I dont understand what the giant letters are for
JJJ, The giant letters are timing points along the routes. The timetables show the arr/dep times at these locations for each trip. You can see the corresponding big letters in the timetables in the brochure (pdf link above, under the map).
Oh I understand. At first glance I thought the letters were the line branding.
Any chance the system will be re-numbered? And what is the reason for some bus routes changing route on the weekend?
weekend services are less freqent and run fewer hours, also some stops are skipped and certain routes shortened or altered on weekends, hence the different numbers. They’re considered weekend eqivalent routes to the weekday routes.
Re weekends, many people are working on it! It’s complicated because of odd features of the labor contract. My view is that weekend service should generally run at the same level as weekday midday, at least in the parts of the city where seven-day demand can be expected.
Thanks. One thing that would massively improve transport in Canberra would be a journey planner on the ACTION bus website!
Are the authorities doing before and after patronage counts to assess the results?
Have you research on the patronage effects of similar initiatives eg Bellingham?
Please encourage the authorities to consider how the blue line could better service parliament house – timing point D on the gold line, a major activity centre (reputedly 2-3000 jobs), which the blue line now narrowly misses on account of passing by on freeway style roads where no bus stops have been provided.
I did think of one smartcard-based solution for DC merging its own cheap circulators and more expensive regular buses. Charge the normal fare (in both cases $1.50) upon boarding, and then give free transfers all day downtown, making the initial fare pay off for most people making plenty of trips within downtown.
As long as the smartcard was then on only used to board buses downtown, it wouldn’t be charged any more for the rest of the day. If used to board a bus anywhere else, it would be charged again. Of course, it could be abused by something along the lines of riding to the suburbs, getting a car ride back to downtown, then using it again, but I’d say that for 99.9% of passengers such abuses would be more trouble than they’re worth.
This would of course require the smartcard readers to know where the buses were, which could helpfully be linked to realtime information.
@jack horner, the current ticketing equipment is in a sorry state and even where patronage data is being gathered, it’s not being effectively used. Hopefully this will soon change; a new ticketing system is soon to be rolled out, and I’m sure Jarrett has been extolling the virtues of data-driven decisions…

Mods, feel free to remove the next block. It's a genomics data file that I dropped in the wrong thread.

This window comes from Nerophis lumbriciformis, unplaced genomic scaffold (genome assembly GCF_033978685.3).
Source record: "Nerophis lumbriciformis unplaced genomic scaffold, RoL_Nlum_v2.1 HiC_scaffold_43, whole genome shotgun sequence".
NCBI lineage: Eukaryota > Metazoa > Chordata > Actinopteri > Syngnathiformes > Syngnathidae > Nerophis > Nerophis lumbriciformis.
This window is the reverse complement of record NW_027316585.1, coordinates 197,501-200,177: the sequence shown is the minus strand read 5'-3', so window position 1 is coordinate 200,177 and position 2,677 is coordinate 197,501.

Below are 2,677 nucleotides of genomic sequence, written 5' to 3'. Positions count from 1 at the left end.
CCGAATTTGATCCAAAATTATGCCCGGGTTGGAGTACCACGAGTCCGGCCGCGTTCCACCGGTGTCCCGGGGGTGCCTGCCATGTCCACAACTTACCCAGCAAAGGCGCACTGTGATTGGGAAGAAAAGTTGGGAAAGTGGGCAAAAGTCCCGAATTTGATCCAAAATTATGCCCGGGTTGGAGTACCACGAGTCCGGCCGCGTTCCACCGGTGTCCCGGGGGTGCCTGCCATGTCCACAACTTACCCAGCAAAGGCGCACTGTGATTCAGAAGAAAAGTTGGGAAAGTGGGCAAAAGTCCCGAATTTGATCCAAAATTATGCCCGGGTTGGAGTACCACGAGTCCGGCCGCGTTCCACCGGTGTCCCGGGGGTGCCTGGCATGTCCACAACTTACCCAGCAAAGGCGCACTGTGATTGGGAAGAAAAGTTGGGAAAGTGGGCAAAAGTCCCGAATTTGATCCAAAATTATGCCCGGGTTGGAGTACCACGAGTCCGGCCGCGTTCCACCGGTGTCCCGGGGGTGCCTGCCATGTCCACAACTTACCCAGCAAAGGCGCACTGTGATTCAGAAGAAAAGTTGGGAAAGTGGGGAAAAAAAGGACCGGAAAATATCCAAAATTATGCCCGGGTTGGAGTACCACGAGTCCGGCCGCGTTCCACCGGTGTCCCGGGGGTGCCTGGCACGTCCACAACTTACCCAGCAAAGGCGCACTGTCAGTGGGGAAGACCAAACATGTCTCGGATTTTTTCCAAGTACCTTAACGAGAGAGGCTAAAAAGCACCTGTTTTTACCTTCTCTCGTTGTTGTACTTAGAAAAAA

Also, Parliament is “blessed” with thousands of nearby free carparks, so the limited PT is currently not a huge deal. However, a proposal for paid parking is on the cards, and having Blue line stops on Commonwealth Ave near Parliament might be useful if that eventuates.
That is what is called “code sharing” in the airline business.
It is definitely a good idea which deserves more promotion.
In the case of Vancouver, a while ago, I had blogged on a similar idea (considering the similar issue on lack of frequency visibility on trunk route used by several bus line) http://voony.wordpress.com/2009/10/20/route-699-in-codeshare/
I am a Canberra resident and I’d like to say that this new bus plan is working very well. In gact the rpoute plans and labelling are a mjor improvement, so thankyou for your professional contribution.
There have been some complaints about it in the local news media however, but they seem to be from people who get uncomfortably surprised by change — even if it’s good change.
This is not a criticism of the plan as much as the comment about the cost of the bus fares. For example it cost $4 for a very short one-way section from where I live in Kingston to the city center, and this also covered an all too brief time for bus transfers.
Hence, my round trip into the city cost me $8, which is certainly an incentive to ride my bicycle or walk the relatively short distance.
Chris – you’re neglecting to mention that the cash fare ($4) is deliberately set substantially higher than the multipass fare ($2.50/trip) to discourage cash use (slowing down the bus compared to a ticket swipe). So a round trip is typically $5, given most people have a multipass in their wallet (or should do – hence the pricing strategy).
As the entire network is covered under the one fare, it’s pretty good value.